Here are 10 little-known aspects of the Jewish state’s history in honor of its 67th birthday, including when El Al flew to Tehran
By URIEL HEILMAN
Editor’s note: The Twin Cities Jewish community is invited to a celebration of Yom Ha’atzmaut (Israel Independence Day) — marking Israel’s 67th year — 11 a.m. to 3 p.m. Sunday, April 26 at the St. Paul JCC, 1375 St. Paul Ave. Family activities will include an Israeli DJ dance party; Krav Maga, cooking and dancing demonstrations; live musical performances; food and more. For information, contact Corey Kirshenbaum at 651-255-4733 or: email@example.com.
(JTA) — Yom Ha’atzmaut, Israel’s Independence Day, falls on April 23. In honor of the Jewish state’s 67th birthday, we present, in no particular order, 10 little-known aspects of its history.
- El Al used to fly to Tehran
Iran and Israel enjoyed mostly good relations up until the Islamic revolution that overthrew the shah in 1979. Iran recognized Israel in 1950, becoming the second Muslim-majority country to do so (after Turkey). Iran supplied Israel with oil during the OPEC oil embargo, Israel sold Iran weapons, there was brisk trade between the countries, and El Al flew regular flights between Tel Aviv and Tehran.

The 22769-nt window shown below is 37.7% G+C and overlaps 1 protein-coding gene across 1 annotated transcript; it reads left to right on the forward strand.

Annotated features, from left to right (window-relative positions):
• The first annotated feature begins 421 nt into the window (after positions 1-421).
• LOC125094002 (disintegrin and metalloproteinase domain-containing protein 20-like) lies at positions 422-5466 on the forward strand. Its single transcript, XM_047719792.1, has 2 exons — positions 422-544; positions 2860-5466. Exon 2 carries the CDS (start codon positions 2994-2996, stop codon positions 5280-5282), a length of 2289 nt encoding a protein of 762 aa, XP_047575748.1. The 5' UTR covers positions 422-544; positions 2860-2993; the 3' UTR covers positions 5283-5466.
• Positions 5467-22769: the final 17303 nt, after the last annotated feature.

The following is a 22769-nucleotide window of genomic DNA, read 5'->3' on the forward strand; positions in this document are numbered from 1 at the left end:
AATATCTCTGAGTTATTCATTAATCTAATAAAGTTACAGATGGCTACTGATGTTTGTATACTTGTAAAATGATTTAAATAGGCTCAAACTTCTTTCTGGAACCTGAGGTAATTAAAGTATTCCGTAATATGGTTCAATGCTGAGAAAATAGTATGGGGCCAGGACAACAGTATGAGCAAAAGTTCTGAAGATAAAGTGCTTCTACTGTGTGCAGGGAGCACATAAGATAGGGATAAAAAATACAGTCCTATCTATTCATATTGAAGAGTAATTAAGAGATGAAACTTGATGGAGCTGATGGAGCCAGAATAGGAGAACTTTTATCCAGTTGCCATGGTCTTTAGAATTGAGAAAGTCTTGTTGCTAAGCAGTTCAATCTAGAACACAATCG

All that ended a week after the shah’s ouster, when Iran’s new rulers cut ties with Israel and transferred its embassy in Tehran to the Palestine Liberation Organization. Even after 35 years of hostilities, however, Iranians have less antipathy toward Jews than any other Middle Eastern nation. A 2014 global anti-Semitism survey by the Anti-Defamation League found that 56 percent of Iranians hold anti-Semitic views — compared to 80 percent of Moroccans and 93 percent of Palestinians in the West Bank and Gaza. For more on Israelis in Iran, check out the 2014 documentary Before the Revolution.
El Al’s Tehran office (Photo: Screen shot from Before the Revolution)
- Israel is home to hundreds of Nazi descendants
At least 400 descendants of Nazis have converted to Judaism and moved to Israel, according to filmmakers who made a documentary about the phenomenon several years ago. In addition, others converted to Judaism or married Israelis but do not live in the Jewish state – such as Heinrich Himmler’s great-niece, who married an Israeli Jew and lives overseas.
In Israel’s early years, the state was roiled by a debate over whether to accept German reparations for the Holocaust (it did), and Germany remained a controversial subject. From 1956 until 1967, Israel had a ban on all German-produced films.
- Ben-Gurion invented Israeli couscous (sort of)
The tiny pasta balls known as Israeli couscous — called ptitim in Hebrew — were invented in the 1950s at the behest of Israel’s first prime minister, David Ben-Gurion, who asked the Osem food company to come up with a wheat-based substitute for rice during a period of austerity in Israel.
The invention, which Israelis dubbed “Ben-Gurion’s rice,” was an instant hit.
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